Ben Sanderson, a Hollywood screenwriter who lost everything because of his alcoholism, arrives in Las Vegas to drink himself to death. There, he meets and forms an uneasy friendship and non-interference pact with prostitute Sera.
Because his wife left him and took his son with her, screenwriter Ben Sanderson has started drinking, a lot. He's getting more and more isolated and he troubles women in bars because he wants to have sex with them. When he gets fired, he decides to leave everything behind and move to Las Vegas and drink himself to death. In Las Vegas he meets Sera, a prostitute with some problems as well who he moves in with.Written by
Marco van Hoof <email@example.com>
The opening scene, which features Ben dancing through the liquor aisle of supermarket, was originally meant to be much later in the film, but was moved because director Mike Figgis felt that it underpinned the character perfectly See more »
Ben flips out and overturns a blackjack table in a casino. The tables in casinos are fixed to the floor to minimize the risk of someone stealing chips by "accidentally" overturning the table and scattering them on the floor. See more »
The opening credits do not appear until fifteen minutes into the film. See more »
LaserDisc version is unrated and contains more sexually explicit footage. First pressings of the VHS versions also contained this footage but later pressings did not. The Unrated Edition has also been released on DVD and runs 112 min. See more »
An unrelenting tragedy, with raw and passionate performances
Having recovered from the mind-numbing Heat, a supposed character study, I was eager to sink my teeth into a different 1995 gem and I found it here with Leaving Las Vegas. With only two important characters, the entire film rests heavily on the shoulders of Nicolas Cage and Elisabeth Shue, and neither of them disappoint.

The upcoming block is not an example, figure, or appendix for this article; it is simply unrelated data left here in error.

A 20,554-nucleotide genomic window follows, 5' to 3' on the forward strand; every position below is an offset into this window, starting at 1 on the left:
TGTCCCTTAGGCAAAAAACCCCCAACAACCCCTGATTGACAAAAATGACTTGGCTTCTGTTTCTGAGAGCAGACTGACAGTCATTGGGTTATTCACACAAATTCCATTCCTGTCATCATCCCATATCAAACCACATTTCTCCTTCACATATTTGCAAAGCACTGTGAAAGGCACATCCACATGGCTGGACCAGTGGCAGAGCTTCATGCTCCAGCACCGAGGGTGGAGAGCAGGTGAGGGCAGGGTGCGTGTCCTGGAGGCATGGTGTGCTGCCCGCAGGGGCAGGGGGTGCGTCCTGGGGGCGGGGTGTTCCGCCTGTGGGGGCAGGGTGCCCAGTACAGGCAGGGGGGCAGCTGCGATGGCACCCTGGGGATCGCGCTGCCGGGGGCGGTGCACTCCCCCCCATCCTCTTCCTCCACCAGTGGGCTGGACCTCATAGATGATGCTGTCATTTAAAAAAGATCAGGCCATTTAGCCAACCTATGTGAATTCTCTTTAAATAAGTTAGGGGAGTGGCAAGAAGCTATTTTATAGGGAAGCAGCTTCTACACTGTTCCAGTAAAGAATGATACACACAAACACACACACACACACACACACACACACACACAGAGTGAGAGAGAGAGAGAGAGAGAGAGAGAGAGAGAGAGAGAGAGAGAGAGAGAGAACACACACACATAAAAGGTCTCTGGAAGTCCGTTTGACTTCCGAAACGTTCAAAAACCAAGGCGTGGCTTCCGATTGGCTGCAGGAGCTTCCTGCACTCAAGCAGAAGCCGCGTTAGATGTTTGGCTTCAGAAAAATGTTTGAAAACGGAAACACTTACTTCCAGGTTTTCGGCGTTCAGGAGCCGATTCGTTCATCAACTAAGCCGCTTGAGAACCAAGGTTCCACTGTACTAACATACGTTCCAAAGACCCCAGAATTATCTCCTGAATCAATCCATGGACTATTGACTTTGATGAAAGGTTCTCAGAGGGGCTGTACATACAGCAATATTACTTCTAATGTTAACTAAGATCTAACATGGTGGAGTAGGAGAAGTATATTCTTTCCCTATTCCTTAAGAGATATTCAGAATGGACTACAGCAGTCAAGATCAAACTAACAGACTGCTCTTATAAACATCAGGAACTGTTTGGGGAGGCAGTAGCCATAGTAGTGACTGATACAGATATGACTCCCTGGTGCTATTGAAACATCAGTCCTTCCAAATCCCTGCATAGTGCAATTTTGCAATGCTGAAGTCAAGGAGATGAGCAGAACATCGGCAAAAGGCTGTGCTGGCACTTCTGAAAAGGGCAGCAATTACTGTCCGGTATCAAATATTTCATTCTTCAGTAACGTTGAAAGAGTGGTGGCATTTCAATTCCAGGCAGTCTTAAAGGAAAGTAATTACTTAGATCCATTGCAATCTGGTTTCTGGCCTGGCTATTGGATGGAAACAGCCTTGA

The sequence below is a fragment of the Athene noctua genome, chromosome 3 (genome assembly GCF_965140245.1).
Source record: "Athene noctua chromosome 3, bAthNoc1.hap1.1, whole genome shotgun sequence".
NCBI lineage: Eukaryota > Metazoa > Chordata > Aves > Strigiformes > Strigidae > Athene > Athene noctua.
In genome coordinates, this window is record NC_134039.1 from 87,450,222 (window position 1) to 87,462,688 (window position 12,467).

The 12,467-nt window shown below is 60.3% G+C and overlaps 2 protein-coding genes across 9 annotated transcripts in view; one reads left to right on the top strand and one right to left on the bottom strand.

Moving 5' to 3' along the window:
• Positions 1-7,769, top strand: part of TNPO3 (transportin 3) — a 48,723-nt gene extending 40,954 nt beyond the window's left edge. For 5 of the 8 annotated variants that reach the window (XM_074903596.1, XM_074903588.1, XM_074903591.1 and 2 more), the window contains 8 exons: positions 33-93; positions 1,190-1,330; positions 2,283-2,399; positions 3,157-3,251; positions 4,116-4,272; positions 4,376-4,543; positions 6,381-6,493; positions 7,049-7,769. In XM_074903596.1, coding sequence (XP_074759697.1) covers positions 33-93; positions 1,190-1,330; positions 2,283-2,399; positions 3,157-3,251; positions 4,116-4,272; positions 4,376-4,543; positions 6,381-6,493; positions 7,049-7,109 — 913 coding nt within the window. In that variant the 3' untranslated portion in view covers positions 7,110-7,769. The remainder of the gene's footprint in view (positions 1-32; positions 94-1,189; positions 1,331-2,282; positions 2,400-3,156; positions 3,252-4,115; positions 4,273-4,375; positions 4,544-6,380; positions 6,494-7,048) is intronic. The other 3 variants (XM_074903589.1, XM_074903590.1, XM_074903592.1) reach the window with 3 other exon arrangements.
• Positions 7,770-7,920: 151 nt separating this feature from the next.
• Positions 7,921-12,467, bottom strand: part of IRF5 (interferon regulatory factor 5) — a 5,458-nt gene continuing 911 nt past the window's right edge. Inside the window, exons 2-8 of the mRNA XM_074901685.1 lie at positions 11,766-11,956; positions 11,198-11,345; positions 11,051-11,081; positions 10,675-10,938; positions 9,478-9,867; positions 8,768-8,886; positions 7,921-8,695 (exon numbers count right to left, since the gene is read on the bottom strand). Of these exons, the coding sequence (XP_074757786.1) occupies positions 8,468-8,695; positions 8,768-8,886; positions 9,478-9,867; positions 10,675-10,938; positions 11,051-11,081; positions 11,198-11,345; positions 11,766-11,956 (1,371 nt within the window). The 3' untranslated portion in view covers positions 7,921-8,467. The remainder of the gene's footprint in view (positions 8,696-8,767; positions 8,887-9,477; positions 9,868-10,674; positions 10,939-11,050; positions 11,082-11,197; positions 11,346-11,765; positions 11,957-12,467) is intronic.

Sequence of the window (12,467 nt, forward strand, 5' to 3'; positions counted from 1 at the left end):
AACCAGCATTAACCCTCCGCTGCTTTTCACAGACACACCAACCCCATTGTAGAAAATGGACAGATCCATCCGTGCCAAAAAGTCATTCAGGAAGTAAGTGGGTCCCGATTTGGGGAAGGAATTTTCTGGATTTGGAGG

Of the two, Nicolas Cage is the Oscar winner and the truly deserving one at that. He is simply hypnotic as Ben Sanderson, an alcoholic so far gone he doesn't even remember why he wants to die. His withdrawal scenes are so real they are upsetting, whereas his drunken charisma is so real its almost funny. The balance that Cage strikes really highlights how tragic his character really is. He conveys hatred and rage and loneliness and despair, and you will be so sad yet so hooked that its impossible to look away. Elisabeth Shue gets off to a slower start than Cage, but she is still an endearing, emotional character, capable of great things.
The writing is very good, giving Cage the perfect, pitiful dialogue in order to serve his woeful character, and even throws in a hypnotic monologue or two. The best thing that Figgis achieves in this film is his cruel and deliberate intersplicing of mood-killing incidents (invariably caused by alcohol) between the moments of love and passion that Shue and Cage share. It is a relentless reminder that their love story is completely doomed. Sting's My One and Only Love is all over this film, which I thought was a very good choice, in addition to the beautiful and haunting score.
The final act focuses a little too much on Shue and not enough on Cage, and whilst their final scene together was appropriately pathetic to suit the tragedy of the film, I couldn't help but feel less engaged. I also didn't enjoy Shue's constant commentary, given that it doesn't really go anywhere.
But between the raw passion of Nicholas Cage and the uncompromising guiding hand of Mike Figgis, any complaints I could ever have otherwise found in Leaving Las Vegas are completely washed away.
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